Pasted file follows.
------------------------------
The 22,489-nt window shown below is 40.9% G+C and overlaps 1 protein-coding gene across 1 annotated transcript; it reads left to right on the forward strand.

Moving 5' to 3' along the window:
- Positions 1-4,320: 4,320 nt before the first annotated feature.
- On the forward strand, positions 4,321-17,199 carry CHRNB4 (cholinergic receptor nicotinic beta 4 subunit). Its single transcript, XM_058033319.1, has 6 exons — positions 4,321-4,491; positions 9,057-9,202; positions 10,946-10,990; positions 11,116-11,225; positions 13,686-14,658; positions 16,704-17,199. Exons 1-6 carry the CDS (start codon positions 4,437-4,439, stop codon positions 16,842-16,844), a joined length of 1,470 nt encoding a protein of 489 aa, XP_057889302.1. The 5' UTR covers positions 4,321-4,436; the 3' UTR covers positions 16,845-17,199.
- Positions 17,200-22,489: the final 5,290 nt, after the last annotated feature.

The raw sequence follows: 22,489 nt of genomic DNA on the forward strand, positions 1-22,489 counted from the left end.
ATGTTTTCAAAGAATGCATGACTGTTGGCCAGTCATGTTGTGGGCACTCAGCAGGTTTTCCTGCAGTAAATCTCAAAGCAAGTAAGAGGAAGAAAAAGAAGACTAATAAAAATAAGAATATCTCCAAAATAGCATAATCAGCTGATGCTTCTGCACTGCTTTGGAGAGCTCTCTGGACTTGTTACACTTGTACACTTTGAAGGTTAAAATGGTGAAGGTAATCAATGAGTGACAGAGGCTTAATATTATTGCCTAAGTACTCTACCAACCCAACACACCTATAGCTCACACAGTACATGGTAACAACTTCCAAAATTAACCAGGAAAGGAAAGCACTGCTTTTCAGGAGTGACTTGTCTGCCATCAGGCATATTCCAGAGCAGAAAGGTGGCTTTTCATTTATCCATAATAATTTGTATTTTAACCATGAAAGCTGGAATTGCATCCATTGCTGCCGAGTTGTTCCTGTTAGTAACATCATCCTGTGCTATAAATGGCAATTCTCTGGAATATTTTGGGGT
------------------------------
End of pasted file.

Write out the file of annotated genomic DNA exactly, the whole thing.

The 22,489-nt window shown below is 40.9% G+C and overlaps 1 protein-coding gene across 1 annotated transcript; it reads left to right on the forward strand.

Moving 5' to 3' along the window:
- Positions 1-4,320: 4,320 nt before the first annotated feature.
- On the forward strand, positions 4,321-17,199 carry CHRNB4 (cholinergic receptor nicotinic beta 4 subunit). Its single transcript, XM_058033319.1, has 6 exons — positions 4,321-4,491; positions 9,057-9,202; positions 10,946-10,990; positions 11,116-11,225; positions 13,686-14,658; positions 16,704-17,199. Exons 1-6 carry the CDS (start codon positions 4,437-4,439, stop codon positions 16,842-16,844), a joined length of 1,470 nt encoding a protein of 489 aa, XP_057889302.1. The 5' UTR covers positions 4,321-4,436; the 3' UTR covers positions 16,845-17,199.
- Positions 17,200-22,489: the final 5,290 nt, after the last annotated feature.

The raw sequence follows: 22,489 nt of genomic DNA on the forward strand, positions 1-22,489 counted from the left end.
ATGTTTTCAAAGAATGCATGACTGTTGGCCAGTCATGTTGTGGGCACTCAGCAGGTTTTCCTGCAGTAAATCTCAAAGCAAGTAAGAGGAAGAAAAAGAAGACTAATAAAAATAAGAATATCTCCAAAATAGCATAATCAGCTGATGCTTCTGCACTGCTTTGGAGAGCTCTCTGGACTTGTTACACTTGTACACTTTGAAGGTTAAAATGGTGAAGGTAATCAATGAGTGACAGAGGCTTAATATTATTGCCTAAGTACTCTACCAACCCAACACACCTATAGCTCACACAGTACATGGTAACAACTTCCAAAATTAACCAGGAAAGGAAAGCACTGCTTTTCAGGAGTGACTTGTCTGCCATCAGGCATATTCCAGAGCAGAAAGGTGGCTTTTCATTTATCCATAATAATTTGTATTTTAACCATGAAAGCTGGAATTGCATCCATTGCTGCCGAGTTGTTCCTGTTAGTAACATCATCCTGTGCTATAAATGGCAATTCTCTGGAATATTTTGGGGT